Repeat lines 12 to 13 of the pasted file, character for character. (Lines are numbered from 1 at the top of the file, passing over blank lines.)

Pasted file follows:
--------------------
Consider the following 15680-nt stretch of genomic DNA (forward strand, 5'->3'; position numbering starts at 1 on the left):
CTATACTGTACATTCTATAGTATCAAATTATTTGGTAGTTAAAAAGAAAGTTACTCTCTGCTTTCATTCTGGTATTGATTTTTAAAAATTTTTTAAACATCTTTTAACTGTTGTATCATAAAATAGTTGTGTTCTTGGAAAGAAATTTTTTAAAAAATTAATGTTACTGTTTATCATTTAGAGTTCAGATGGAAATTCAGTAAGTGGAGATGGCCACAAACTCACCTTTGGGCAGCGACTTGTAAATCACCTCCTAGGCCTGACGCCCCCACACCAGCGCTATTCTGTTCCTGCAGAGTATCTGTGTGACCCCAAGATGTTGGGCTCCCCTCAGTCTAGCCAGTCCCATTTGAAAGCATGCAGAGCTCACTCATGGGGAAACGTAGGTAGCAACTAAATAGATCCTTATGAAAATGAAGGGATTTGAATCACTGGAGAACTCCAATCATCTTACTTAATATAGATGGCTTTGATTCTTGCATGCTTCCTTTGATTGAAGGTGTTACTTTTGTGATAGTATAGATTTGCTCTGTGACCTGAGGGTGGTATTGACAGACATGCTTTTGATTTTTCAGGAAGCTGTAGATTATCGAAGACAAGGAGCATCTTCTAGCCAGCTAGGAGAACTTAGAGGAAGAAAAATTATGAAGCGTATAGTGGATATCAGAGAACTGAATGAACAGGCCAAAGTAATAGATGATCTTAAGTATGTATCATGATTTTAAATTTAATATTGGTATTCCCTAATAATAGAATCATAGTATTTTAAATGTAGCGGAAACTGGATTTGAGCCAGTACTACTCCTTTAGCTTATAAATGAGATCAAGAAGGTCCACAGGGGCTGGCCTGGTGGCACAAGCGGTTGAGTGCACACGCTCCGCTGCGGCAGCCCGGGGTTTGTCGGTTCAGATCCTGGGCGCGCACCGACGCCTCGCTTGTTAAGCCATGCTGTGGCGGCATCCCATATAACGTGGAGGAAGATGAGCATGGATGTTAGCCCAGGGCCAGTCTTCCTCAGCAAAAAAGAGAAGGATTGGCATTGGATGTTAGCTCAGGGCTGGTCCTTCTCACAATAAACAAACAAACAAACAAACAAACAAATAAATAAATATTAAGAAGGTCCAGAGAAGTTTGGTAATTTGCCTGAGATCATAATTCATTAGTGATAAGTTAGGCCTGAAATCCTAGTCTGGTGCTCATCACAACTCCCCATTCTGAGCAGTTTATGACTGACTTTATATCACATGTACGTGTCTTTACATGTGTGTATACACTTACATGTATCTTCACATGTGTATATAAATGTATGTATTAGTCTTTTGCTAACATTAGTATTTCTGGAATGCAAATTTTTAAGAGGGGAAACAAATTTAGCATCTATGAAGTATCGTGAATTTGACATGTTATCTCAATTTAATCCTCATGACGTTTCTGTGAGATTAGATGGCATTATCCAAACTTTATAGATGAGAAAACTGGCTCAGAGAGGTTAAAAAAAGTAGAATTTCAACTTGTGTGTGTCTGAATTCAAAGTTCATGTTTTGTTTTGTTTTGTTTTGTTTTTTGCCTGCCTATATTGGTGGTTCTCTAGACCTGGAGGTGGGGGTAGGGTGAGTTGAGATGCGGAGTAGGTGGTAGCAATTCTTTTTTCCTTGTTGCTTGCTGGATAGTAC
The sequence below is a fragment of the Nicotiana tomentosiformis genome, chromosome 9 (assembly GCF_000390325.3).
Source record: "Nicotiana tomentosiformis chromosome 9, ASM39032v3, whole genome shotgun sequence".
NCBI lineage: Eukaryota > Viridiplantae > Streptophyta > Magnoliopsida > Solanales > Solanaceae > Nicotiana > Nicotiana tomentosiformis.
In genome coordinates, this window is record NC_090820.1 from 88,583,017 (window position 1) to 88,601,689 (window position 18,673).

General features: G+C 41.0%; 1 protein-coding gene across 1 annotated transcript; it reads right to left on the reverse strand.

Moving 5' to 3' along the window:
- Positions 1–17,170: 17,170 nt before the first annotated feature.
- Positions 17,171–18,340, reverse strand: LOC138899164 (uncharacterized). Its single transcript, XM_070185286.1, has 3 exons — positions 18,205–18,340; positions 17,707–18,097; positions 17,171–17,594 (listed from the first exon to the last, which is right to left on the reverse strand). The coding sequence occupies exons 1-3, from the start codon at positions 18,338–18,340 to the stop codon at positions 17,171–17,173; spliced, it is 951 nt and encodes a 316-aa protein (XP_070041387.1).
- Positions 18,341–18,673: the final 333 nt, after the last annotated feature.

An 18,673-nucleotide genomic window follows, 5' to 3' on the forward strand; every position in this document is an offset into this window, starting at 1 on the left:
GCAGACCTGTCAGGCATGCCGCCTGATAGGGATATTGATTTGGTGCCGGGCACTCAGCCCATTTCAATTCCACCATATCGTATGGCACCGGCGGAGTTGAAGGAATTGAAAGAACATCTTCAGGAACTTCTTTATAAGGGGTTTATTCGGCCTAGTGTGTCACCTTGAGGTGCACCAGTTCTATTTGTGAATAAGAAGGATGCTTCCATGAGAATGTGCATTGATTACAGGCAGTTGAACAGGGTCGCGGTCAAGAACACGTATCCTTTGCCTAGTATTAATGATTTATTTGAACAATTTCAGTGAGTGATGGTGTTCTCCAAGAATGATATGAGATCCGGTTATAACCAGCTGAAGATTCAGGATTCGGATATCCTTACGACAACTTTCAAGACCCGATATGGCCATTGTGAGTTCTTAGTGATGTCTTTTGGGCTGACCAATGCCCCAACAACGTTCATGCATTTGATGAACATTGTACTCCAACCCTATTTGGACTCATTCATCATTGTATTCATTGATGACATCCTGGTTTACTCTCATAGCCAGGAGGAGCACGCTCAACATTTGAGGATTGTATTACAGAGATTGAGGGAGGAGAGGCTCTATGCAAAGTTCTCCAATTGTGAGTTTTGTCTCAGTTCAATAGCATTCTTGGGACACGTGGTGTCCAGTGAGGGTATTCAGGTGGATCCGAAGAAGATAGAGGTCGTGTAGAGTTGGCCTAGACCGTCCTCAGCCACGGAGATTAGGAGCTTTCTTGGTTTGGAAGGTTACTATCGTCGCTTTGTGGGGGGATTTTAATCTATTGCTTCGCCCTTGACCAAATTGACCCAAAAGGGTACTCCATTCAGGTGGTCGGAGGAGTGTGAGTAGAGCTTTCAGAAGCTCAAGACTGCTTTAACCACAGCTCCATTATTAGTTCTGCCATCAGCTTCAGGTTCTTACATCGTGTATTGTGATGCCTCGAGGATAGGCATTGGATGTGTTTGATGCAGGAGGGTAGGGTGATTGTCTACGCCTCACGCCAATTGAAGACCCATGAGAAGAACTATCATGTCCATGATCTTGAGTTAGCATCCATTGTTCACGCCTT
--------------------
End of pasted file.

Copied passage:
An 18,673-nucleotide genomic window follows, 5' to 3' on the forward strand; every position in this document is an offset into this window, starting at 1 on the left:
GCAGACCTGTCAGGCATGCCGCCTGATAGGGATATTGATTTGGTGCCGGGCACTCAGCCCATTTCAATTCCACCATATCGTATGGCACCGGCGGAGTTGAAGGAATTGAAAGAACATCTTCAGGAACTTCTTTATAAGGGGTTTATTCGGCCTAGTGTGTCACCTTGAGGTGCACCAGTTCTATTTGTGAATAAGAAGGATGCTTCCATGAGAATGTGCATTGATTACAGGCAGTTGAACAGGGTCGCGGTCAAGAACACGTATCCTTTGCCTAGTATTAATGATTTATTTGAACAATTTCAGTGAGTGATGGTGTTCTCCAAGAATGATATGAGATCCGGTTATAACCAGCTGAAGATTCAGGATTCGGATATCCTTACGACAACTTTCAAGACCCGATATGGCCATTGTGAGTTCTTAGTGATGTCTTTTGGGCTGACCAATGCCCCAACAACGTTCATGCATTTGATGAACATTGTACTCCAACCCTATTTGGACTCATTCATCATTGTATTCATTGATGACATCCTGGTTTACTCTCATAGCCAGGAGGAGCACGCTCAACATTTGAGGATTGTATTACAGAGATTGAGGGAGGAGAGGCTCTATGCAAAGTTCTCCAATTGTGAGTTTTGTCTCAGTTCAATAGCATTCTTGGGACACGTGGTGTCCAGTGAGGGTATTCAGGTGGATCCGAAGAAGATAGAGGTCGTGTAGAGTTGGCCTAGACCGTCCTCAGCCACGGAGATTAGGAGCTTTCTTGGTTTGGAAGGTTACTATCGTCGCTTTGTGGGGGGATTTTAATCTATTGCTTCGCCCTTGACCAAATTGACCCAAAAGGGTACTCCATTCAGGTGGTCGGAGGAGTGTGAGTAGAGCTTTCAGAAGCTCAAGACTGCTTTAACCACAGCTCCATTATTAGTTCTGCCATCAGCTTCAGGTTCTTACATCGTGTATTGTGATGCCTCGAGGATAGGCATTGGATGTGTTTGATGCAGGAGGGTAGGGTGATTGTCTACGCCTCACGCCAATTGAAGACCCATGAGAAGAACTATCATGTCCATGATCTTGAGTTAGCATCCATTGTTCACGCCTT